“If you are distressed by anything external, the pain is not due to the thing itself, but to your estimate of it; and this you have the power to revoke at any moment.” – Marcus Aurelius
I recently finished reading the fantastic book A Guide To The Good Life by William Irvine, about the ancient Greek philosophy called Stoicism, and immediately knew that AuthenticGrowth readers would benefit from what this book has to offer.
Stoicism has many goals, with its main one being to maintain a constant state of tranquility through the practice of various cognitive techniques and re-frames.
The stoics believed that it was not the events in life that had the power to hurt us, but our reactions to those events that caused us pain. In essence, all events in life are inherently neutral, and it is from our own minds that we attach and procure meaning to everything around us. With this rational in mind, the stoics developed a handful of techniques which they practiced as often as possible to cultivate a constant state of tranquility and peace. Some of these ideas may sound odd or even downright gloomy at times, but I encourage your to give them a shot when you get the chance- they really have the ability to change your perception of the world.
A favorite tool of stoics was something called Negative Visualization, where they would practice visualizing and feeling the loss of everything that was important to them.
Phew! If that doesn’t stop you from reading this post, congratulations! You are strong. At first glance, this sounds like something that none of us would ever want to do, but let me get into the idea behind this practice and why it is so valuable. Its a part of human nature to adapt and become used to everything that we have in our lives. We grow accustomed to the way things are, and rarely do we ever contemplate what life would be like if these things were to be removed from our life. Practicing negative visualization takes us out of our human fantasyland and helps us to see that everything in life is transitory. By doing this- we become grateful for the things that we have now.
The stoics believed that the constant desire for new things in life was one of the reasons we were so unhappy. Through the practice of negative visualization, they grew to appreciate all of the things they already had.
Another one of the goals of Stoicism is to be consistently happy with how things are in the present. Through practice of negative visualization, coupled with a gratitude practice daily, Stoics began to harness and counteract the never-ending desires that filled them. In appreciating things the way they were, the Stoics’ desire for new things diminished and they found happiness and joy in the peace that followed. Stoics wanted to be always-present to the fact that things could disappear at any time, and literally trained themselves to realize this fact, to the point that even if something bad did happen- they could be unaffected by it.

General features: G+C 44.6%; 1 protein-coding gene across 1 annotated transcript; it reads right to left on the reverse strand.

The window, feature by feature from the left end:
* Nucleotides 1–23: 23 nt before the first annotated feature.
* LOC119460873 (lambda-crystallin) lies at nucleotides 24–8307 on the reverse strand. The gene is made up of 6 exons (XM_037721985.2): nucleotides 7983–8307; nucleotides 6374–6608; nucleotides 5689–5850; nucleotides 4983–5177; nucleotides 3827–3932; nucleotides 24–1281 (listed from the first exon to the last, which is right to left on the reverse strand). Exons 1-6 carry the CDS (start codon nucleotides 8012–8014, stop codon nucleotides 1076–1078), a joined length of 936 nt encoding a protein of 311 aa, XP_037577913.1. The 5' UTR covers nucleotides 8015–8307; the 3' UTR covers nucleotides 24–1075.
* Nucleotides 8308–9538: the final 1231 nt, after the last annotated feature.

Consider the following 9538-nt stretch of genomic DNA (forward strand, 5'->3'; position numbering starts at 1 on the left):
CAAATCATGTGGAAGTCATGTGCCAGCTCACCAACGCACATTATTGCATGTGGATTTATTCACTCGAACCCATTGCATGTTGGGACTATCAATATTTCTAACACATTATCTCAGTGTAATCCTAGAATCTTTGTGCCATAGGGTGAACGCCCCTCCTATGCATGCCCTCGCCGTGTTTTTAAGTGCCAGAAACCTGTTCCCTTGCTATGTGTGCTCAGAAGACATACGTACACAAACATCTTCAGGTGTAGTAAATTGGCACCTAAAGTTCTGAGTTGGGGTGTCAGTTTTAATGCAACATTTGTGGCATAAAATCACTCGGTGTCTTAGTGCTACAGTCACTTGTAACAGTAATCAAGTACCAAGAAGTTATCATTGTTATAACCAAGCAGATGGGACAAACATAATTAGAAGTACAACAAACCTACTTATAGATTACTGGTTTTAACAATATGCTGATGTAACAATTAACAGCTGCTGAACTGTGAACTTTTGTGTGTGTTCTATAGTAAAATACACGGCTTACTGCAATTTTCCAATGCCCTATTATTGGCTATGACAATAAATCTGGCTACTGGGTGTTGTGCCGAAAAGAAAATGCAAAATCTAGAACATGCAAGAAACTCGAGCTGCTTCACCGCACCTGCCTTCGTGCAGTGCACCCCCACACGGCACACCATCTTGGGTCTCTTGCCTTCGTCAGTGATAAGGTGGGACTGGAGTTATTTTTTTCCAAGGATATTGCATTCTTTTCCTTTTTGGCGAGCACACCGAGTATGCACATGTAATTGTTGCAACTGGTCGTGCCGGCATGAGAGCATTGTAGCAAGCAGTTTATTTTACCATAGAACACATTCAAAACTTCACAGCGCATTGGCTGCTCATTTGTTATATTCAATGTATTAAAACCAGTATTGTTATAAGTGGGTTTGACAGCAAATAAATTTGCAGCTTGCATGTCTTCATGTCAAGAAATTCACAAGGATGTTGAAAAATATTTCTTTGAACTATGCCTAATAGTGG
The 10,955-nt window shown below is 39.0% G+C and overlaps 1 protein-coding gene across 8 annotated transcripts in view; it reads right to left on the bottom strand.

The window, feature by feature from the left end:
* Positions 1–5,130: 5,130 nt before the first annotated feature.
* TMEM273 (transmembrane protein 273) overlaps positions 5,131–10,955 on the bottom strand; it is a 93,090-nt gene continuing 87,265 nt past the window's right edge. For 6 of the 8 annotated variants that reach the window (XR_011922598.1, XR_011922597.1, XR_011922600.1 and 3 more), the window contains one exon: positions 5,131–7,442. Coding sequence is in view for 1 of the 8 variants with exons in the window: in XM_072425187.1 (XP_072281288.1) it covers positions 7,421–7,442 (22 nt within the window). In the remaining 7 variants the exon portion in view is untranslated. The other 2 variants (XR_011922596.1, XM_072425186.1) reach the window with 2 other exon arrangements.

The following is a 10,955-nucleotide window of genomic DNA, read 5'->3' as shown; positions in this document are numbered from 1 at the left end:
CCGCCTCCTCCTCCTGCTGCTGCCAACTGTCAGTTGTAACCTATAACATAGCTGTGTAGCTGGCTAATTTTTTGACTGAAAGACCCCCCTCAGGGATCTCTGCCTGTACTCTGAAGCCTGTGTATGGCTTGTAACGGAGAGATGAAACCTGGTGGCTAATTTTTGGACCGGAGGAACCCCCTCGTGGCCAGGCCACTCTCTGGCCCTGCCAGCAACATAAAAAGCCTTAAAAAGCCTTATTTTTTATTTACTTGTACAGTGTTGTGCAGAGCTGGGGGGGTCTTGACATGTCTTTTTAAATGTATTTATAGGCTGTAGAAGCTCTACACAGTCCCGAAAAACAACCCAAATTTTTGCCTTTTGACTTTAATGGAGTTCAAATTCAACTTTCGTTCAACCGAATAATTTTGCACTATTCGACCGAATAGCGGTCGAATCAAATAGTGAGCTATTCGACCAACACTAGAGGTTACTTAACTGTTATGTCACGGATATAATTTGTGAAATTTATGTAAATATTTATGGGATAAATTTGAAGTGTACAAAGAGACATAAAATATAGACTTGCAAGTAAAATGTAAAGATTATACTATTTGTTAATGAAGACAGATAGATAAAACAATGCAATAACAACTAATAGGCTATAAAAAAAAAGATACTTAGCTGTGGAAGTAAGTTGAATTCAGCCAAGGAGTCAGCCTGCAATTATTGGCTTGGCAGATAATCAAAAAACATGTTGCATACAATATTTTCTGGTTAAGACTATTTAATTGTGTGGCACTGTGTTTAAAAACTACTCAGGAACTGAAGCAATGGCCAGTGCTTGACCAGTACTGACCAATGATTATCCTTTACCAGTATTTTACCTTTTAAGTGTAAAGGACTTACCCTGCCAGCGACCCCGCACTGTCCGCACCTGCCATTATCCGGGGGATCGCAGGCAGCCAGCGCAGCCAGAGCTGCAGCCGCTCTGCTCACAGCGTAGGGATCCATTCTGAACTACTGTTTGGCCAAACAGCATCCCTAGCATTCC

Stoics were highly-aware that their life on earth was temporary. It contemplating this frequently, they gained the ability to enjoy each and every moment in more depth, color, and appreciation.
With a daily practice, or as often as possible, of contemplating their own passing from this earth- Stoics came to terms with reality and were well-prepared to live their lives to the fullest. Rather than making them getting depressed or gloomy at contemplating their death, they were true rationalists- relishing in the fact that they were at one with a law of life. Rather than deny to ourselves that each of our experiences on earth will come to end, the Stoics accepted exactly that- and were content if it should come at any time. This is such a powerful idea, I’ve begun implementing it in my life. The fact that we think we are going to live forever, that each day will just continue to roll by, is nothing but “being too busy to see life going by”.
The stoics also believed that if something happens to us, it is best for our tranquility to accept that it happened and let it pass. There is a hint of fatalism here, such that rather than complaining about the way things were, we are much better off accepting them as a temporary fate.
They believed there was a lesson to learn in each and every experience we have in life, and that every obstacle that comes our way leads to more growth in our lifetimes. Rather than sulking and complaining, the stoics asked themselves “What have I learned from this experience? How have I become a better person?” These are truly empowering questions, which leads me to say that Stoics were truly growth-minded individuals. With each obstacle they faced, rather than being defeated- they looked for the positive seed of growth that could lead them to a better life. Through the practice of Negative Visualization, realizing that events in themselves are neutral, being grateful for the positive aspects of our present moment, and understanding that each event in our lives is there for our growth- the Stoics developed a philosophy that could truly bring peace to your life.
Stoicism, though almost 2 millennia old now, is just as applicable today as it was in Ancient Greece. There is an incredible amount more to this philosophy than can be written here.
I’ve began a weekly practice of contemplating the transitory nature of the world, of negative visualization, of accepting aspects of reality as fate towards my growth, and of seeing the neutrality of all events around me. This is no easy task! But one that is guaranteed to enhance my perception of the world. Try it out for yourself, and I’m sure you’ll find benefits for your Authentic Growth.
Resources For Learning More About Stoicism:
-Anthony from AuthenicGrowth.com